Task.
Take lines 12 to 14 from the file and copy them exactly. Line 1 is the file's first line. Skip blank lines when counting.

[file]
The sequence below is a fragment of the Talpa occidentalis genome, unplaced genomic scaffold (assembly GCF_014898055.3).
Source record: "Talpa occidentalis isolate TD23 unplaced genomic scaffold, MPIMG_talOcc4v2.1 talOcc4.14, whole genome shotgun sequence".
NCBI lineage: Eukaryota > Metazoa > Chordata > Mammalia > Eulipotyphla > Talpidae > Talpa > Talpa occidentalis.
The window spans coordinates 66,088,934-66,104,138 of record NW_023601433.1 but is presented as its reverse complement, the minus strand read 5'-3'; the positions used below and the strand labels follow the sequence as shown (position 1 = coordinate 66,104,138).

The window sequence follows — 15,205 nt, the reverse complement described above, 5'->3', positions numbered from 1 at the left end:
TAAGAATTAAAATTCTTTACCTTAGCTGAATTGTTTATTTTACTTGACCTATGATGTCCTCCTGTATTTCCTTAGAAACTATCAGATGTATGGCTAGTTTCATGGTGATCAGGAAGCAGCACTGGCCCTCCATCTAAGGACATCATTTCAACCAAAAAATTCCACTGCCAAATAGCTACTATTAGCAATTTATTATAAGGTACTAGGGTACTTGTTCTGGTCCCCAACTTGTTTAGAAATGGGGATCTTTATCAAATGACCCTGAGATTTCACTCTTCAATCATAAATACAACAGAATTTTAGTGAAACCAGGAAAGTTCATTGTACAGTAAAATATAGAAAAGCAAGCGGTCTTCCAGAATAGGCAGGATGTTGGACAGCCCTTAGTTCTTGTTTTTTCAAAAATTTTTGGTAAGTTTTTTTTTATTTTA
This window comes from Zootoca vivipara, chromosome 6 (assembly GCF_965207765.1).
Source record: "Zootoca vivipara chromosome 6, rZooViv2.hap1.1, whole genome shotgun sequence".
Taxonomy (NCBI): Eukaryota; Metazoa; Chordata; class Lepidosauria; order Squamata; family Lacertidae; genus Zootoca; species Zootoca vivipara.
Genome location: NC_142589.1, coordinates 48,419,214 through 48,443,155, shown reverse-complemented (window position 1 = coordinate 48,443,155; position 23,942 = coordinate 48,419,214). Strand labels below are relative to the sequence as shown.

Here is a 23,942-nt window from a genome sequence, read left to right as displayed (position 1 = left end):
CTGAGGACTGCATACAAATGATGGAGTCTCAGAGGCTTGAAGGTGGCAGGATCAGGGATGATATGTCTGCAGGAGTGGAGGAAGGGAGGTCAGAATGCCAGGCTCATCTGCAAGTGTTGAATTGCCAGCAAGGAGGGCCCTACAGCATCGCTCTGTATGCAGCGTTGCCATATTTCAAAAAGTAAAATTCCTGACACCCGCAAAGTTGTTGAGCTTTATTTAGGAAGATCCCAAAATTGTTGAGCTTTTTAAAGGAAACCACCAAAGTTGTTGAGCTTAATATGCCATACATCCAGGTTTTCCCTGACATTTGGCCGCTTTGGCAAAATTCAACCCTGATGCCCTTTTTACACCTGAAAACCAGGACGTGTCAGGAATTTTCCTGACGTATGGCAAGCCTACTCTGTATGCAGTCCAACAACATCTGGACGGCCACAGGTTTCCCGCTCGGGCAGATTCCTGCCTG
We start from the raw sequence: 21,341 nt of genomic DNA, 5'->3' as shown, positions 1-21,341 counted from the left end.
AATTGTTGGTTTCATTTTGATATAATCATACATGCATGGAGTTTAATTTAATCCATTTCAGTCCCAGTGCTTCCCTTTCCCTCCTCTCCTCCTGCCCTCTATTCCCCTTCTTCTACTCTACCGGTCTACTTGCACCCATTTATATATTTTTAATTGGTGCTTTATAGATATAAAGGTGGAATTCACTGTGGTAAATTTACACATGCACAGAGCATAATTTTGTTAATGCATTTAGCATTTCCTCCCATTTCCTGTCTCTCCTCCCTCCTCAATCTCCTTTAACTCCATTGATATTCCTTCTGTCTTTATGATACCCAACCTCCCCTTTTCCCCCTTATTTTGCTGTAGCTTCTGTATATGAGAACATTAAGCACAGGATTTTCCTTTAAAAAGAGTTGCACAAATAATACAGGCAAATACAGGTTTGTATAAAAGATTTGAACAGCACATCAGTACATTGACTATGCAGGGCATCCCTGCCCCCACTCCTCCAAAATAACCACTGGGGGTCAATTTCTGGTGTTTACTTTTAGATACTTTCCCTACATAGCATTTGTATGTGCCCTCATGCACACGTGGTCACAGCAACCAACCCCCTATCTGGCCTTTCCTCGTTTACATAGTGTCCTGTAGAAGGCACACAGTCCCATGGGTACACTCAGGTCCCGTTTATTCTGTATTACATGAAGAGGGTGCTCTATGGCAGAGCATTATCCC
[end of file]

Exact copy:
CTGAGGACTGCATACAAATGATGGAGTCTCAGAGGCTTGAAGGTGGCAGGATCAGGGATGATATGTCTGCAGGAGTGGAGGAAGGGAGGTCAGAATGCCAGGCTCATCTGCAAGTGTTGAATTGCCAGCAAGGAGGGCCCTACAGCATCGCTCTGTATGCAGCGTTGCCATATTTCAAAAAGTAAAATTCCTGACACCCGCAAAGTTGTTGAGCTTTATTTAGGAAGATCCCAAAATTGTTGAGCTTTTTAAAGGAAACCACCAAAGTTGTTGAGCTTAATATGCCATACATCCAGGTTTTCCCTGACATTTGGCCGCTTTGGCAAAATTCAACCCTGATGCCCTTTTTACACCTGAAAACCAGGACGTGTCAGGAATTTTCCTGACGTATGGCAAGCCTACTCTGTATGCAGTCCAACAACATCTGGACGGCCACAGGTTTCCCGCTCGGGCAGATTCCTGCCTG
We start from the raw sequence: 21,341 nt of genomic DNA, 5'->3' as shown, positions 1-21,341 counted from the left end.
AATTGTTGGTTTCATTTTGATATAATCATACATGCATGGAGTTTAATTTAATCCATTTCAGTCCCAGTGCTTCCCTTTCCCTCCTCTCCTCCTGCCCTCTATTCCCCTTCTTCTACTCTACCGGTCTACTTGCACCCATTTATATATTTTTAATTGGTGCTTTATAGATATAAAGGTGGAATTCACTGTGGTAAATTTACACATGCACAGAGCATAATTTTGTTAATGCATTTAGCATTTCCTCCCATTTCCTGTCTCTCCTCCCTCCTCAATCTCCTTTAACTCCATTGATATTCCTTCTGTCTTTATGATACCCAACCTCCCCTTTTCCCCCTTATTTTGCTGTAGCTTCTGTATATGAGAACATTAAGCACAGGATTTTCCTTTAAAAAGAGTTGCACAAATAATACAGGCAAATACAGGTTTGTATAAAAGATTTGAACAGCACATCAGTACATTGACTATGCAGGGCATCCCTGCCCCCACTCCTCCAAAATAACCACTGGGGGTCAATTTCTGGTGTTTACTTTTAGATACTTTCCCTACATAGCATTTGTATGTGCCCTCATGCACACGTGGTCACAGCAACCAACCCCCTATCTGGCCTTTCCTCGTTTACATAGTGTCCTGTAGAAGGCACACAGTCCCATGGGTACACTCAGGTCCCGTTTATTCTGTATTACATGAAGAGGGTGCTCTATGGCAGAGCATTATCCC